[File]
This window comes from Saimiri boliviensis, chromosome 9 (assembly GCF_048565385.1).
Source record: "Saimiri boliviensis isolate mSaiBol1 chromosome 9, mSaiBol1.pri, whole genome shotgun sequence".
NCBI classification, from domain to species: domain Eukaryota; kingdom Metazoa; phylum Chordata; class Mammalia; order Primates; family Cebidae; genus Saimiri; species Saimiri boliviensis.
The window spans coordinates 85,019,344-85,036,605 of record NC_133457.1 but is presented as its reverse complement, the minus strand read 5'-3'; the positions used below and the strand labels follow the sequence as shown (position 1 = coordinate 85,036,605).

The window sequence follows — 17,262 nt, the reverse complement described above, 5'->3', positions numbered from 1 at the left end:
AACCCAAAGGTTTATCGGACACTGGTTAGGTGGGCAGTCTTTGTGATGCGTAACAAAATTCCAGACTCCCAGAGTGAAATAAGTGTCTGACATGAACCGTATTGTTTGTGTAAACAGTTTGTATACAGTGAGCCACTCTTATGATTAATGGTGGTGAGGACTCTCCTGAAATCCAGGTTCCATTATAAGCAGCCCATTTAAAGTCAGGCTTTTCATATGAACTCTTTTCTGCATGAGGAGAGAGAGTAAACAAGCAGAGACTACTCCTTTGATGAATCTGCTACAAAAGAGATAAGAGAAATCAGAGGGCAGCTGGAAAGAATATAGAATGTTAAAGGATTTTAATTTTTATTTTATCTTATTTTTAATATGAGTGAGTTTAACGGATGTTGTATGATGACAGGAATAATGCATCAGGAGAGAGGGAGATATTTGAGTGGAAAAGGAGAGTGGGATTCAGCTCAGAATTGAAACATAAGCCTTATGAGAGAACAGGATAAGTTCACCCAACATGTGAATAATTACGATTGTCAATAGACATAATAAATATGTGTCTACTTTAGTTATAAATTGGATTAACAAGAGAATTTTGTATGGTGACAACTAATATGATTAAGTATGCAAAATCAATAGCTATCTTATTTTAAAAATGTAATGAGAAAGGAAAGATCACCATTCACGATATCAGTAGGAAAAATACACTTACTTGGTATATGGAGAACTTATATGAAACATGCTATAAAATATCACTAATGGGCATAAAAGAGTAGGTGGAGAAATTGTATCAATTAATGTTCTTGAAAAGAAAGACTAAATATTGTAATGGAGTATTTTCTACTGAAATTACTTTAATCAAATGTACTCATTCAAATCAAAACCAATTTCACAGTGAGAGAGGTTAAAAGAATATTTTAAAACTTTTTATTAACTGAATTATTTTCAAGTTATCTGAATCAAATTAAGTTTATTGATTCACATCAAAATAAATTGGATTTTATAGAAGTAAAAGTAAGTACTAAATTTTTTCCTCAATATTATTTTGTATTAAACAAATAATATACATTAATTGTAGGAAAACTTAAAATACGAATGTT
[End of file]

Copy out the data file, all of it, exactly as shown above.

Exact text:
This window comes from Saimiri boliviensis, chromosome 9 (assembly GCF_048565385.1).
Source record: "Saimiri boliviensis isolate mSaiBol1 chromosome 9, mSaiBol1.pri, whole genome shotgun sequence".
NCBI classification, from domain to species: domain Eukaryota; kingdom Metazoa; phylum Chordata; class Mammalia; order Primates; family Cebidae; genus Saimiri; species Saimiri boliviensis.
The window spans coordinates 85,019,344-85,036,605 of record NC_133457.1 but is presented as its reverse complement, the minus strand read 5'-3'; the positions used below and the strand labels follow the sequence as shown (position 1 = coordinate 85,036,605).

The window sequence follows — 17,262 nt, the reverse complement described above, 5'->3', positions numbered from 1 at the left end:
AACCCAAAGGTTTATCGGACACTGGTTAGGTGGGCAGTCTTTGTGATGCGTAACAAAATTCCAGACTCCCAGAGTGAAATAAGTGTCTGACATGAACCGTATTGTTTGTGTAAACAGTTTGTATACAGTGAGCCACTCTTATGATTAATGGTGGTGAGGACTCTCCTGAAATCCAGGTTCCATTATAAGCAGCCCATTTAAAGTCAGGCTTTTCATATGAACTCTTTTCTGCATGAGGAGAGAGAGTAAACAAGCAGAGACTACTCCTTTGATGAATCTGCTACAAAAGAGATAAGAGAAATCAGAGGGCAGCTGGAAAGAATATAGAATGTTAAAGGATTTTAATTTTTATTTTATCTTATTTTTAATATGAGTGAGTTTAACGGATGTTGTATGATGACAGGAATAATGCATCAGGAGAGAGGGAGATATTTGAGTGGAAAAGGAGAGTGGGATTCAGCTCAGAATTGAAACATAAGCCTTATGAGAGAACAGGATAAGTTCACCCAACATGTGAATAATTACGATTGTCAATAGACATAATAAATATGTGTCTACTTTAGTTATAAATTGGATTAACAAGAGAATTTTGTATGGTGACAACTAATATGATTAAGTATGCAAAATCAATAGCTATCTTATTTTAAAAATGTAATGAGAAAGGAAAGATCACCATTCACGATATCAGTAGGAAAAATACACTTACTTGGTATATGGAGAACTTATATGAAACATGCTATAAAATATCACTAATGGGCATAAAAGAGTAGGTGGAGAAATTGTATCAATTAATGTTCTTGAAAAGAAAGACTAAATATTGTAATGGAGTATTTTCTACTGAAATTACTTTAATCAAATGTACTCATTCAAATCAAAACCAATTTCACAGTGAGAGAGGTTAAAAGAATATTTTAAAACTTTTTATTAACTGAATTATTTTCAAGTTATCTGAATCAAATTAAGTTTATTGATTCACATCAAAATAAATTGGATTTTATAGAAGTAAAAGTAAGTACTAAATTTTTTCCTCAATATTATTTTGTATTAAACAAATAATATACATTAATTGTAGGAAAACTTAAAATACGAATGTT